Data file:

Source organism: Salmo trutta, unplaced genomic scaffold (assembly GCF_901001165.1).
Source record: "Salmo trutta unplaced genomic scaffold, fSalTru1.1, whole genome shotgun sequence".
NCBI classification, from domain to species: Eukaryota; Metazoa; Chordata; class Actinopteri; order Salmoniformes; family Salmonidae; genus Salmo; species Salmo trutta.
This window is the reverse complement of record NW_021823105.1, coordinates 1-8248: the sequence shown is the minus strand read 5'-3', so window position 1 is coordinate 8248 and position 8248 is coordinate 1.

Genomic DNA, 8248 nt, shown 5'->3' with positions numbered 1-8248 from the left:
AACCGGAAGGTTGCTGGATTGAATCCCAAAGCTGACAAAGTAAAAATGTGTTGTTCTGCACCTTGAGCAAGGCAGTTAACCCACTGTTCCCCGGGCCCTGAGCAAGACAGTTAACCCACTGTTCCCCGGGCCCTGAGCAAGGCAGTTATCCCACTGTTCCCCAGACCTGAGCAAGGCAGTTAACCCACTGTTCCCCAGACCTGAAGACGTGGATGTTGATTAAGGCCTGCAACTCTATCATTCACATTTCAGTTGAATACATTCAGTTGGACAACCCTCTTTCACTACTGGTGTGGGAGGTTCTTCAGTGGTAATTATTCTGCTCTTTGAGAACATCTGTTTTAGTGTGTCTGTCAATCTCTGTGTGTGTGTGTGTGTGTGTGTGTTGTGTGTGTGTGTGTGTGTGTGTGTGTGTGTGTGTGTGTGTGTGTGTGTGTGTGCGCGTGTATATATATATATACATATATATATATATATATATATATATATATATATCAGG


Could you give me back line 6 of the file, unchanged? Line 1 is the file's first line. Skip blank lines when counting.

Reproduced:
AACCGGAAGGTTGCTGGATTGAATCCCAAAGCTGACAAAGTAAAAATGTGTTGTTCTGCACCTTGAGCAAGGCAGTTAACCCACTGTTCCCCGGGCCCTGAGCAAGACAGTTAACCCACTGTTCCCCGGGCCCTGAGCAAGGCAGTTATCCCACTGTTCCCCAGACCTGAGCAAGGCAGTTAACCCACTGTTCCCCAGACCTGAAGACGTGGATGTTGATTAAGGCCTGCAACTCTATCATTCACATTTCAGTTGAATACATTCAGTTGGACAACCCTCTTTCACTACTGGTGTGGGAGGTTCTTCAGTGGTAATTATTCTGCTCTTTGAGAACATCTGTTTTAGTGTGTCTGTCAATCTCTGTGTGTGTGTGTGTGTGTGTGTGTTGTGTGTGTGTGTGTGTGTGTGTGTGTGTGTGTGTGTGTGTGTGTGTGTGTGTGCGCGTGTATATATATATATACATATATATATATATATATATATATATATATATATCAGG